Similarly, Marie-France Hirigoyen, Helen Marx & Thomas Moore in their “Stalking the Soul: Emotional Abuse and the Erosion of Identity” elaborate it as follows:
“This … is the intent of many abusers: to systematically ‘destabilize’ and confuse their victim (with irrational, threatening behavior that prays on the victim’s fears and self-doubts), to isolate and control them and ultimately to destroytheir identity.”

Dr. Frey also found that a wide range of frequencies, as low as 125 MHz (well below microwave) worked for some combination of pulse power and pulse width. Detailed unclassified studies mapped out those frequencies and pulse characteristics which are optimum for generation of “microwave hearing”. (www.lizmichael.com/ mindcont.htm)
Subliminally, a much more powerful technology was at work: a sophisticated electronic system to ‘speak’ directly to the mind of the listener, to alter and entrain his brain waves, to manipulate his brain’s electroencephalograph (EEG) patterns and artificially implant negative emotional states- feelings of fear, anxiety, despair and hopelessness. This subliminal system doesn’t just tell a person to feel, it also makes them feel it; it implants that emotion in their minds.
Voice to skull transmission sometimes are done round the clock and can be one of the severest forms of torture. Voice to skull technology is sometimes referred to as ‘synthetic telepathy.’ Various research articles and medical reports have explicitly outlined the impacts of transmitting ELF waves in human beings and these have been presented in the following table:

S.N.

1. Below 6
2. 6-7
3. 6.6
4. 7.83
5. 8.0
6. 8.2
7. 8.6-9.8
8. 10.0
9. 10.80
10. 11-11.3
11. 13
12. 17
13. 70

Hertz Impact (After 30-60 secondlock-on)
Emotions extremely upset and body functions disrupted
Ringing in ears, increased blood pulse, fatigue, tightening in the chest Causes severe depression in most people
Makes a person feel good (Schumann Resonance)
Affects a person’s learning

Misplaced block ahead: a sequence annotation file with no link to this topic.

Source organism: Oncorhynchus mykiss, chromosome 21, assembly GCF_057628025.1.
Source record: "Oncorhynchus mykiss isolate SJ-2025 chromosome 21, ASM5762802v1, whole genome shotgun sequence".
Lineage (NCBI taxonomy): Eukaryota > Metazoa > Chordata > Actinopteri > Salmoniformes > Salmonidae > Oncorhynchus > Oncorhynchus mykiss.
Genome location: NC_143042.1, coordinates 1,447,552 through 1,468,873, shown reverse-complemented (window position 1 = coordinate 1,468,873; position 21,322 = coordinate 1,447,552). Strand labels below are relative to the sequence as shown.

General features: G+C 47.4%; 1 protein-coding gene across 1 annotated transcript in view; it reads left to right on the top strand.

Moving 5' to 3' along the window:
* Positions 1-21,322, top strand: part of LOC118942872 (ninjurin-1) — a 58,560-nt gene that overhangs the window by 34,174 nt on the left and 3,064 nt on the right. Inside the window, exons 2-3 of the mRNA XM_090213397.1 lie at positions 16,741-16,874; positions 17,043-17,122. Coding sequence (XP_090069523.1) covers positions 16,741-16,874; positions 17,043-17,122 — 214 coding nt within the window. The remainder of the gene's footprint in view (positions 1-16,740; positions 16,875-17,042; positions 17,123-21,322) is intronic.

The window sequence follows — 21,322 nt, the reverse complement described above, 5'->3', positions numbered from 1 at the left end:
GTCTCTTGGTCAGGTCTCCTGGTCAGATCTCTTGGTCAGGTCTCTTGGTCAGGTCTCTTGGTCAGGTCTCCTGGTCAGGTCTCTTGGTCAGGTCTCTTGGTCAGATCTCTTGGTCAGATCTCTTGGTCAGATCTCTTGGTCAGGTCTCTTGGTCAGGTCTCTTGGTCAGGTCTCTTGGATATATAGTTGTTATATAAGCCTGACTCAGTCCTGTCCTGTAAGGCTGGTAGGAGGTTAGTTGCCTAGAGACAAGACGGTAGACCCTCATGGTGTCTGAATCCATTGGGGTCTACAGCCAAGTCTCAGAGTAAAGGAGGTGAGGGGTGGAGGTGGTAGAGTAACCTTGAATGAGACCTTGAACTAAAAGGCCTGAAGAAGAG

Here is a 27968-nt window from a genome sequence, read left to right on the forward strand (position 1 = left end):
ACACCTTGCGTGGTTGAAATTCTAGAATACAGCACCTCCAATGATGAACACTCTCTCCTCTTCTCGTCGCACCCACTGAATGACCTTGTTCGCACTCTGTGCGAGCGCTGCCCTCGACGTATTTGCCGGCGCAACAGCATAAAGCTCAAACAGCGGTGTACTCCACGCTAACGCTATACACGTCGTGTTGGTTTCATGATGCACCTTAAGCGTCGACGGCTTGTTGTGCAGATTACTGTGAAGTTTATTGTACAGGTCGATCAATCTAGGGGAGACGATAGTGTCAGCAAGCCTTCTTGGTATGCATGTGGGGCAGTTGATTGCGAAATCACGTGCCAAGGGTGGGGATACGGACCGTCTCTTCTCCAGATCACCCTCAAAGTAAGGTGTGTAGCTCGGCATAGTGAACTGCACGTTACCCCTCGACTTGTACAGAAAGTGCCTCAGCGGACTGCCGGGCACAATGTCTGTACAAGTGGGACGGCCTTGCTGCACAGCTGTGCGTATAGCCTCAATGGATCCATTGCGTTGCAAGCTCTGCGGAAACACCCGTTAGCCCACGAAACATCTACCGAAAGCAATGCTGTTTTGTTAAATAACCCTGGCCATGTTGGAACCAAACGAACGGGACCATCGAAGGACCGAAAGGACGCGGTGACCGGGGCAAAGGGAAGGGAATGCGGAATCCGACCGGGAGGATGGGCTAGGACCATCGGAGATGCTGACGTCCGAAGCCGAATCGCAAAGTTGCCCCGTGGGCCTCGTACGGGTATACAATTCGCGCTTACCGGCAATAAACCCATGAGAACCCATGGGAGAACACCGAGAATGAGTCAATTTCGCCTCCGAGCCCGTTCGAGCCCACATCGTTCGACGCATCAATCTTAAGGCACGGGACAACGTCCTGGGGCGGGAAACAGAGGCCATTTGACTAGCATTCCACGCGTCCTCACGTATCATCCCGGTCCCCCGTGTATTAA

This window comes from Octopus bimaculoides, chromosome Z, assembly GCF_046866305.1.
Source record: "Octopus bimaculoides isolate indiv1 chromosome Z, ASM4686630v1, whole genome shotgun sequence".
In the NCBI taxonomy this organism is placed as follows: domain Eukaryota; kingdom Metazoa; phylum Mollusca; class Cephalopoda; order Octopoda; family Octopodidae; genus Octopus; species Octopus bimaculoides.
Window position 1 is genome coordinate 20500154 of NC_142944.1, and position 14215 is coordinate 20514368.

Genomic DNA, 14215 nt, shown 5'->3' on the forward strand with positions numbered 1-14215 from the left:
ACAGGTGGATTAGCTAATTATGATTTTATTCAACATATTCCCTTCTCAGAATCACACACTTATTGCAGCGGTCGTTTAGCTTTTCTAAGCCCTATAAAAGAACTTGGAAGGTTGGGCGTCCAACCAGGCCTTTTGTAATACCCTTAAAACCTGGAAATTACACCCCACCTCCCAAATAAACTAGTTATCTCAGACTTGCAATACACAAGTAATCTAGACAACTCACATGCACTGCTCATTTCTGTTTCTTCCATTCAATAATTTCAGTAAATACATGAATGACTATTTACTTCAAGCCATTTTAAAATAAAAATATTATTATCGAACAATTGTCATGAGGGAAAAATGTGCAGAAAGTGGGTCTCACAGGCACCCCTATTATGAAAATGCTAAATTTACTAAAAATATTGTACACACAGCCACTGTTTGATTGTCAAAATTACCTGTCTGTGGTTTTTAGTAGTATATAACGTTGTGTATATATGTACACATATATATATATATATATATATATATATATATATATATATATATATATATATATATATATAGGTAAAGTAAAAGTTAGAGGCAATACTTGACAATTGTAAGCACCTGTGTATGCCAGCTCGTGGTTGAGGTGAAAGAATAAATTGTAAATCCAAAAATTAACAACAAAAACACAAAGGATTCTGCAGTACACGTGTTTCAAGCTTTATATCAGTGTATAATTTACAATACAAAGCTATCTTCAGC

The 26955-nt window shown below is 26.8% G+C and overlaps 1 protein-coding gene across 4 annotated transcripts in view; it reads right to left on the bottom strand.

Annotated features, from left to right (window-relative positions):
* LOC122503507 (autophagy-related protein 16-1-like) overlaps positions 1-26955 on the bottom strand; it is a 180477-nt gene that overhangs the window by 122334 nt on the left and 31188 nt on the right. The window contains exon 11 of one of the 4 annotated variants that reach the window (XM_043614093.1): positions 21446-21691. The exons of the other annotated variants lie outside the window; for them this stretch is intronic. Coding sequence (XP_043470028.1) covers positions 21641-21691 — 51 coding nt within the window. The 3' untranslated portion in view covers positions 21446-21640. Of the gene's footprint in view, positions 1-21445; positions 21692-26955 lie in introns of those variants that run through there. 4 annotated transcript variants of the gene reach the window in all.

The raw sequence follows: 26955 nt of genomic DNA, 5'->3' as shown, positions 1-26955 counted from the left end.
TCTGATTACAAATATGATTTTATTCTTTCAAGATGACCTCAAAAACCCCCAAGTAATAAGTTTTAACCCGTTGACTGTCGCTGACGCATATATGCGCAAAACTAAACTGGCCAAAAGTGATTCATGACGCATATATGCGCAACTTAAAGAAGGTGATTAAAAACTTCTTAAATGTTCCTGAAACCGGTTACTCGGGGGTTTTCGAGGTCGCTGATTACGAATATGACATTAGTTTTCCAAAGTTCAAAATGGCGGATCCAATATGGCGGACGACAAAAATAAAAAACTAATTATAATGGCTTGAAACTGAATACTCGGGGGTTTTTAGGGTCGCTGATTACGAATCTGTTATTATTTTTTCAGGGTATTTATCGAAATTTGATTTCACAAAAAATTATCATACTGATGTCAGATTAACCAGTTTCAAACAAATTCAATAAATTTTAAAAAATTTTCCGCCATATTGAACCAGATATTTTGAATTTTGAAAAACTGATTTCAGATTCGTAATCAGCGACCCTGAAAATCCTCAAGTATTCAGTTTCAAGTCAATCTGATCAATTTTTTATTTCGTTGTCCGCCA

An elevated feeling of being ‘very high’
Causes tingling sensations/inducing sleep in people
Puts people into a hypnotic state
Causes riotous behavior in people
Extreme depression and agitation
Mind gets extremely agitated, can’t change its perceptions Psychoactive
Extremely harmful biological effects
The experimenters without exception report that once the harassment begins, in virtually all cases it continues for life. It continues in every city, state, and country the target moves to. It continues in prisons and hospitals, even when the target is dying of cancer.
Eleanor White has given a list of most of the common effects. It is not exhaustive, but is intended to show the reader how the perpetrators’ palette stress effects are broken down. Indent levels are used to show categories and sub-categories:

Invasive At-a-Distance Body Effects (including mind): Sleep deprivation and fatigue :
a. Silent but instantaneous application of ‘electronic caffeine’ signal, forces awakening and keeps awake
b. Daytime “fatigue attacks”, can force the victim to sleep and/or weaken the muscles to the point of collapse

Violent muscle triggering (flailing of limbs) :
a. Leg or arm jerks to violently force awake and keep awake
b. Whole body jerks as if body had been hit by large jolt of electricity
c. Violent shaking of body; seemingly as if on a vibrating surface but where surface is in reality not vibrating

Precision manipulation of body parts (slow, specific purpose) :
a. Manipulation of hands, forced to synchronize with closed-eyes but FULLY AWAKE vision of previous day; very powerful and coercive, not a dream
b. Direct at-a-distance control of breathing and vocal cords; including involuntary speech
c. Spot blanking of memory, more than normal forgetfulness

Direct application of pain to body parts :
a. Hot-needles-deep-in-flesh sensation
b. Electric shocks (no wires whatsoever applied)